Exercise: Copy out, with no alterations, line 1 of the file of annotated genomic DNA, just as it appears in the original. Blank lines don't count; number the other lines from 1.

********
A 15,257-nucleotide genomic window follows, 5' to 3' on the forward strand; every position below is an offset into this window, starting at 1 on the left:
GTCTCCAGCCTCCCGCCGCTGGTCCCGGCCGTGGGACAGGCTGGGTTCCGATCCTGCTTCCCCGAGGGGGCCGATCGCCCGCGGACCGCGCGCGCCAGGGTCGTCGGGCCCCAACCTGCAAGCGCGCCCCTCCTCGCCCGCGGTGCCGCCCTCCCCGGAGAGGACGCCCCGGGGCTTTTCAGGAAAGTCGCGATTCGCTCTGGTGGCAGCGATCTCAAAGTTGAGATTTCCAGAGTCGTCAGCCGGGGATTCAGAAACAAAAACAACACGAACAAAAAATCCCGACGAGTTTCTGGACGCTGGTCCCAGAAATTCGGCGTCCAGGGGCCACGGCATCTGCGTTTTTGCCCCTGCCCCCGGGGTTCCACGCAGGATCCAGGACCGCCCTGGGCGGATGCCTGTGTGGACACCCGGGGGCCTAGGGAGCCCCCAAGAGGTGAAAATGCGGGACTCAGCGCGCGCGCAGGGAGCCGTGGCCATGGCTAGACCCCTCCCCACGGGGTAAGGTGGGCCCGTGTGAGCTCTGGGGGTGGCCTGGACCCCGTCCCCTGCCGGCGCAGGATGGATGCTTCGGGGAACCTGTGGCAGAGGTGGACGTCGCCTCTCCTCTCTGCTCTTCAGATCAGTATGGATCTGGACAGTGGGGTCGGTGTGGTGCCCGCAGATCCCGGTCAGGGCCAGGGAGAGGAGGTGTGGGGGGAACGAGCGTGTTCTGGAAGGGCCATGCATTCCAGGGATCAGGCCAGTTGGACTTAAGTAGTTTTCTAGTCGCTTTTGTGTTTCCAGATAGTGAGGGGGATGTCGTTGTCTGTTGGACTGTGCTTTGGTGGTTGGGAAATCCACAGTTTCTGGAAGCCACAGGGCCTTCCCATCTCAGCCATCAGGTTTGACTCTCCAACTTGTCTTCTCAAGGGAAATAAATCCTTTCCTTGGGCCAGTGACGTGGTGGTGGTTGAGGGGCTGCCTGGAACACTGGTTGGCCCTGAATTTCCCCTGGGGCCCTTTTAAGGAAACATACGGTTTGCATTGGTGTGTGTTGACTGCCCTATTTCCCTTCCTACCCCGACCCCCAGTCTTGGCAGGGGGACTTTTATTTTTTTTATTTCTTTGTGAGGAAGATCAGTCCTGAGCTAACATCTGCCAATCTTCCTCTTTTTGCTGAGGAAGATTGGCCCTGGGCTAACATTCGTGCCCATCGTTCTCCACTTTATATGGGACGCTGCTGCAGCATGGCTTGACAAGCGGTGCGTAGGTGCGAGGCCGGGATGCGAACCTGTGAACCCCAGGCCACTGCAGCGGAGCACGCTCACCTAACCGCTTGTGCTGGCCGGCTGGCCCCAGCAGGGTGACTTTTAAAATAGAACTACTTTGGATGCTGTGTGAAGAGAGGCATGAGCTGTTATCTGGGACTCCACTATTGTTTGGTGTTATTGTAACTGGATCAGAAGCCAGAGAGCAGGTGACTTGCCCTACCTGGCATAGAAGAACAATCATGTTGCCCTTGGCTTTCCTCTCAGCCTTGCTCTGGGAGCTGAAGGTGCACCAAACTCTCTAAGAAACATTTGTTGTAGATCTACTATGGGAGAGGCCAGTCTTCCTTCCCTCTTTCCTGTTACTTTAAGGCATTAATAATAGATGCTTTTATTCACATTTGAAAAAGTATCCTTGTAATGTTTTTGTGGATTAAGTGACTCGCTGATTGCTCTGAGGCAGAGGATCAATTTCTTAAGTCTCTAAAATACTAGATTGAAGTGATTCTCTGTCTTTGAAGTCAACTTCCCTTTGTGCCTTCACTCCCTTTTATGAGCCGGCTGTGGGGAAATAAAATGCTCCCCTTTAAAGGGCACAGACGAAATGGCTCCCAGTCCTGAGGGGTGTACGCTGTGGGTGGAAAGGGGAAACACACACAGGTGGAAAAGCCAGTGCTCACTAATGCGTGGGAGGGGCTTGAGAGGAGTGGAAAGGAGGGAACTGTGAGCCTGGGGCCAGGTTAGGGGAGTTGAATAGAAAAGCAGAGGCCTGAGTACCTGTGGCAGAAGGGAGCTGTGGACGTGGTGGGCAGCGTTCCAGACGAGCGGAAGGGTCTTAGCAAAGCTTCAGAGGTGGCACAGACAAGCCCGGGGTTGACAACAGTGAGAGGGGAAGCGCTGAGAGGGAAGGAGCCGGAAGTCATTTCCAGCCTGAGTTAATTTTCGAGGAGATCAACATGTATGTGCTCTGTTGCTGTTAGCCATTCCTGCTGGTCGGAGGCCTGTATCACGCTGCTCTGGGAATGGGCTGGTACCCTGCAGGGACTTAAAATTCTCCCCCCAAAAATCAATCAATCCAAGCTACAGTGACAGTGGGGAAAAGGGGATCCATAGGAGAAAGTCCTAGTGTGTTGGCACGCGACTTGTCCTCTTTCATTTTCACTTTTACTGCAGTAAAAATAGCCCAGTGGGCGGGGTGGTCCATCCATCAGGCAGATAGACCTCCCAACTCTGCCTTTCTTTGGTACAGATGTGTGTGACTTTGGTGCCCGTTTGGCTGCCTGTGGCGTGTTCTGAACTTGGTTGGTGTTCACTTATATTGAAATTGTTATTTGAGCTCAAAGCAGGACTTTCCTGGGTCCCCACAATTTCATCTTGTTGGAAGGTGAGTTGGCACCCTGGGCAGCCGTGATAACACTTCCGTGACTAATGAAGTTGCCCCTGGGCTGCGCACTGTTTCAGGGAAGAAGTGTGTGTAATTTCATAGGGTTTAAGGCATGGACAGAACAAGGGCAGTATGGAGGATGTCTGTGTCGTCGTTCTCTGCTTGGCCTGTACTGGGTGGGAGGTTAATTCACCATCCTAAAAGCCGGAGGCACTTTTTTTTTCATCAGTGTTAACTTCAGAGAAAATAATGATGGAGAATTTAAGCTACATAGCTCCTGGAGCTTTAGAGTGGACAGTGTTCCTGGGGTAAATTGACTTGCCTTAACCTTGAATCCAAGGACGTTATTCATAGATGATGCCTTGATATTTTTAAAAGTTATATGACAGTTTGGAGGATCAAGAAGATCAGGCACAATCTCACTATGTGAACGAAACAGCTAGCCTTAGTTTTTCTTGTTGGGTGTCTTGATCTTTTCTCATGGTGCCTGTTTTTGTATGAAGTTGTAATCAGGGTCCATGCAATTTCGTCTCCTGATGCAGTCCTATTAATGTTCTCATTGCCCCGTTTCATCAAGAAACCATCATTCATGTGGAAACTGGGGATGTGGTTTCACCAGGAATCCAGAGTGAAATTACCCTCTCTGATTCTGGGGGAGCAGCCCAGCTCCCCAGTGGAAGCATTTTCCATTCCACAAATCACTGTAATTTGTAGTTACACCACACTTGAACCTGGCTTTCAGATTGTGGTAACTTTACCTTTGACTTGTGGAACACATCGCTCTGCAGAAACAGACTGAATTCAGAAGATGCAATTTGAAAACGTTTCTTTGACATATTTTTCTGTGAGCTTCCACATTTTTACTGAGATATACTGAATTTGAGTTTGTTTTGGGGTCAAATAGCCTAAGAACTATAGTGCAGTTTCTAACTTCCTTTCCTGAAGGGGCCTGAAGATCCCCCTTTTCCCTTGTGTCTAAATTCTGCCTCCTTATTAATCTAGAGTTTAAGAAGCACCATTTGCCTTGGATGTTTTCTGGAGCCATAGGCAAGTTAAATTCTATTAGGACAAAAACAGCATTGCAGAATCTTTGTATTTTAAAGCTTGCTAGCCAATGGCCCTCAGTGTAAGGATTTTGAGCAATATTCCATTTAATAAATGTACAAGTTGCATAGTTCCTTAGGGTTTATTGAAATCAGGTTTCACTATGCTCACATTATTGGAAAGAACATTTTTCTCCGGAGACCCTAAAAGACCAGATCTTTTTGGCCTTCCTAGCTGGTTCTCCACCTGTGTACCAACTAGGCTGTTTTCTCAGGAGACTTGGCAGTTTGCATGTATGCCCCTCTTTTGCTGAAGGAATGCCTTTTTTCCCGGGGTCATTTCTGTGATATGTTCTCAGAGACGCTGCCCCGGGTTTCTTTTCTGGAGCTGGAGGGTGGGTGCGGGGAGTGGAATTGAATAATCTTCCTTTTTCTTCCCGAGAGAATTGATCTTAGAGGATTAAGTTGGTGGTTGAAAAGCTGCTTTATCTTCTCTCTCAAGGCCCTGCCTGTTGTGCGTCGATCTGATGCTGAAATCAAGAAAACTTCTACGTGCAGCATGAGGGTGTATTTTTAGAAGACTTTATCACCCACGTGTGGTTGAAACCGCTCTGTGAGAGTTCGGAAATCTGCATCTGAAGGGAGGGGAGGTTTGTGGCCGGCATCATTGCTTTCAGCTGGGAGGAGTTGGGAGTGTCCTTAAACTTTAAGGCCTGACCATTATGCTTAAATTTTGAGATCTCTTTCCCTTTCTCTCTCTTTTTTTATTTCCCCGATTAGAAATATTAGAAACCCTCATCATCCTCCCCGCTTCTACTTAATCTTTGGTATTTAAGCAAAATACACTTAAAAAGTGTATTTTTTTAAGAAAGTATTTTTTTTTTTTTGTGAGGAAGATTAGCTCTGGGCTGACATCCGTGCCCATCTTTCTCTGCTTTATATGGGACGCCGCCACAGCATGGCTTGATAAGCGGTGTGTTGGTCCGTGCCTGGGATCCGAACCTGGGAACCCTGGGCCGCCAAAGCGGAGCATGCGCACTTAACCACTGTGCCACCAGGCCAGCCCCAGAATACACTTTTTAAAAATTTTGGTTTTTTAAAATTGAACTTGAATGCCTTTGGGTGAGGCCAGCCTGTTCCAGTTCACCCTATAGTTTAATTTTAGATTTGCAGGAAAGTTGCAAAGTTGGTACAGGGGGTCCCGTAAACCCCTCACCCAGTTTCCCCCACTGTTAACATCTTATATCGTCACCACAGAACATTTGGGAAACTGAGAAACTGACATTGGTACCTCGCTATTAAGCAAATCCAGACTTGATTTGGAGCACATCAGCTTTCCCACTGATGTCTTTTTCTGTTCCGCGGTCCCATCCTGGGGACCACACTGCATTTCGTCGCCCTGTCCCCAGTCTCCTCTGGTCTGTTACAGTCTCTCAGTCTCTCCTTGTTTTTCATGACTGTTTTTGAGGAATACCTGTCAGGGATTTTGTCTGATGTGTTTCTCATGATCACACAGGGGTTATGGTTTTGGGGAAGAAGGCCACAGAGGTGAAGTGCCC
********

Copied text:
A 15,257-nucleotide genomic window follows, 5' to 3' on the forward strand; every position below is an offset into this window, starting at 1 on the left: